Sorry to be so blunt, but don’t. You may think it is a term of endearment, just as writer Susie O’Brien penned so eloquently in her opinion piece over the weekend, but it’s not. Apparently having an Albanian friend who is okay with being called a wog by her white friends also makes it okay to write an article about how the stigma of the word has eroded over time and then proceed in listing out all the things that keep us stereotyped. Singing In The Rain star Adam Garcia’s wife, Nathalia Chubin, had every right to be annoyed at being called a wog. I’m annoyed too.
We like to clean our fridges; it’s such a wog thing to do, right? The girls are all boofheads like Effie from the TV show Acropolis Now. But what if I proceeded in saying that all white people don’t know how to cook a good meal – do I have your attention?
I have many friends from many different backgrounds. The term ‘you’re such a wog’ does get thrown around as a joke between family and friends from Greek or Italian backgrounds. So why is it okay for us to use it and not white people?
When the migrants came to Australia from Southern and Eastern Europe and then the Middle East, we were called wogs or filthy whites. This term was used to separate us from the superior and privileged white population. We had our ‘smelly sandwiches’ as O’Brien puts it. The term ‘wog’ was used to punch us to the ground both physically and emotionally, to remind us of our place in the pecking order of Australia.
The term ‘wog’ was used to punch us to the ground both physically and emotionally, to remind us of our place in the pecking order of Australia.
We were at the bottom of the queue when it came to opportunities, and the arts were no different. The creators of shows like Acropolis Now and all the ‘wog’ shows that came along with it were very smart because they took the pain that was born from this racism and turned it into art. If white Australia was not going to open the door to our stories, then they would give them the comedy they wanted: comedy where they could laugh at us.
This word, coming out of a white person’s mouth, is a reminder of all that happened, of the racism endured and the art that was born from it. As an artist it’s a reminder that stereotypes are preferred because this is how white Australia like to enjoy us, like to understand us. Not individual people with unique stories to tell, but as collective, ethnic, wogs. We love your cooking but do we think you are on par with our intellect? No. The Channel Nine show Here Come The Habibs is an example of how even today, this is still happening. It's because of the existence of stereotypes that I wrote my poem 'Wog', which I turned into a short film.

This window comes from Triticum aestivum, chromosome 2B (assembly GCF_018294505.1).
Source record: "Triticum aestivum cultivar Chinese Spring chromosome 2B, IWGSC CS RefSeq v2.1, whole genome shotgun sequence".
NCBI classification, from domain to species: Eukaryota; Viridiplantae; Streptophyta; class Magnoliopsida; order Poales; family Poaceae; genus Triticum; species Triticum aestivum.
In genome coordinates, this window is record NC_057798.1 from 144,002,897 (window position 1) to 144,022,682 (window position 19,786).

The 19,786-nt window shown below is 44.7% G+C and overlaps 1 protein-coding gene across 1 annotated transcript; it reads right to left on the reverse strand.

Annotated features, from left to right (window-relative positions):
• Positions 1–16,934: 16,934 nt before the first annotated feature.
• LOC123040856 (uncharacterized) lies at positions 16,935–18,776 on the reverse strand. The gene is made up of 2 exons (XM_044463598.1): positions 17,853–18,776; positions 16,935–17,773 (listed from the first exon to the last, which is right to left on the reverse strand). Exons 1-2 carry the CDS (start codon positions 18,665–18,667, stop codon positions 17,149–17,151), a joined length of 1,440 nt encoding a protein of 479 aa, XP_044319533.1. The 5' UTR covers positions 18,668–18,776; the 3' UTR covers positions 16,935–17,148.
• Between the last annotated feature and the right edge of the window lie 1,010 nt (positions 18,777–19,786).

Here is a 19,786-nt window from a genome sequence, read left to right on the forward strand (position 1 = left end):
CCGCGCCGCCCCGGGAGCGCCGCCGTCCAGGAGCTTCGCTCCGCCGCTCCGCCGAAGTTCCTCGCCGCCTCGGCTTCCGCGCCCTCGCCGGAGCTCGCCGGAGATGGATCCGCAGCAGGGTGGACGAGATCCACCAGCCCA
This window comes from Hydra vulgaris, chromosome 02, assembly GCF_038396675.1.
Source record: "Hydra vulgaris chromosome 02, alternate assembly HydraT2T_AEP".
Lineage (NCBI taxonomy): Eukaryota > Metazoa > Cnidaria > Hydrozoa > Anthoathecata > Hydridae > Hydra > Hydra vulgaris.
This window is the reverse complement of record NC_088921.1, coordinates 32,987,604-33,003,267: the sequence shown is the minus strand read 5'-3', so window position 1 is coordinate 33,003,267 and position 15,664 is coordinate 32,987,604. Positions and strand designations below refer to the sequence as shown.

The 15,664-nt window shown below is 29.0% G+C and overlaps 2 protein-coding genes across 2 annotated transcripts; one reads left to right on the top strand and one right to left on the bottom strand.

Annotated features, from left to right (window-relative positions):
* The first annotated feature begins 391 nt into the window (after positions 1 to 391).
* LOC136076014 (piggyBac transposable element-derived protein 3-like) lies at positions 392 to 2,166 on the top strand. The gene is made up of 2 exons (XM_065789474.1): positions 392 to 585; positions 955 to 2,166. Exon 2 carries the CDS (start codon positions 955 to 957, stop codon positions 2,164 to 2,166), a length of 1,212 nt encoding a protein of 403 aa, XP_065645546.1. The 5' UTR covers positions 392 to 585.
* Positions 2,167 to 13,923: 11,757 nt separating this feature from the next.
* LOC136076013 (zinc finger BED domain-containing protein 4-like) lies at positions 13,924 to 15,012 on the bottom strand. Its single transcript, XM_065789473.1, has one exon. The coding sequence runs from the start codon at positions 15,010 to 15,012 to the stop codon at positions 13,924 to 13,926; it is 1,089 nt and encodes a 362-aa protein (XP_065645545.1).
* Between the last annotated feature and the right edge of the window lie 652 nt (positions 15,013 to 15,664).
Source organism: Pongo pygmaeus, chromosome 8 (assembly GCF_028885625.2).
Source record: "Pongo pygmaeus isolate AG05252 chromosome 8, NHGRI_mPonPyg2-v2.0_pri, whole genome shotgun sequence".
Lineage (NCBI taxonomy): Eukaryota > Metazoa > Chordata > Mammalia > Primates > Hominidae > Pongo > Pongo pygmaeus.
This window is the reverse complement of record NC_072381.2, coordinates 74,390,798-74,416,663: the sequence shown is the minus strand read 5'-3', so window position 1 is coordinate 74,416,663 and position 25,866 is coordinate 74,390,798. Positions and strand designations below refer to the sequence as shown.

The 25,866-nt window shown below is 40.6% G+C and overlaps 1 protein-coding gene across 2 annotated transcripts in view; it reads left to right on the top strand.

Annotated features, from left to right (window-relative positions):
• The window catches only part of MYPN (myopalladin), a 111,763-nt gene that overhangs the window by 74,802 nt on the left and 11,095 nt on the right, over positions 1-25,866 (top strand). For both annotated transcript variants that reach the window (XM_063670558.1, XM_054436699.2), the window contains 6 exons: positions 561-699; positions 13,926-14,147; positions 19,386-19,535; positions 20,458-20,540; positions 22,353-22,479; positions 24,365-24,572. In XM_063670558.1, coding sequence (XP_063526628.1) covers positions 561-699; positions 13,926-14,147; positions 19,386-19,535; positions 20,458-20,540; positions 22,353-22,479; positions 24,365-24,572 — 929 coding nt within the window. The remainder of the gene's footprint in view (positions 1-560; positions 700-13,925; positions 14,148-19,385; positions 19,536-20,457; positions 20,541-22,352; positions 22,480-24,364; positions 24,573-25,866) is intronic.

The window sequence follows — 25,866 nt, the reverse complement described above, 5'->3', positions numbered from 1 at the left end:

This word, coming out of a white person’s mouth, is a reminder of all that happened, of the racism endured and the art that was born from it.
Do I think I get discriminated against based of my surname? Absolutely. My surname is ethnic which, in the writing world, or to an editor, often means I am only preoccupied with ethnic writing and will only appeal to an ethnic audience. Things have definitely shifted over the years, as O’Brien points out, and I don’t deny this. We have come a long way but the fight has hardly been won. Especially when O’Brien ends her piece saying that wog surnames have been accepted but Middle Eastern surnames have a way to go. This very statement is a reminder that there is a pecking order in Australia and there always has to be a new kid (or culture) on the block to pick on.
So can we please move on from the term wog? Stop looking at me through the lens of my culture. Just look at me as me, a person. It shouldn’t matter what my culture is, what matters is the story I want to tell. It doesn’t matter what a white person’s background is, so why does it matter so much for us?
Koraly Dimitriadis is a freelance opinion writer, poet, filmmaker and the author of Love and F**k Poems. Her debut theatre show KORALY : “I say the wrong things all the time” will premiere at La Mama in Nov-Dec 2016.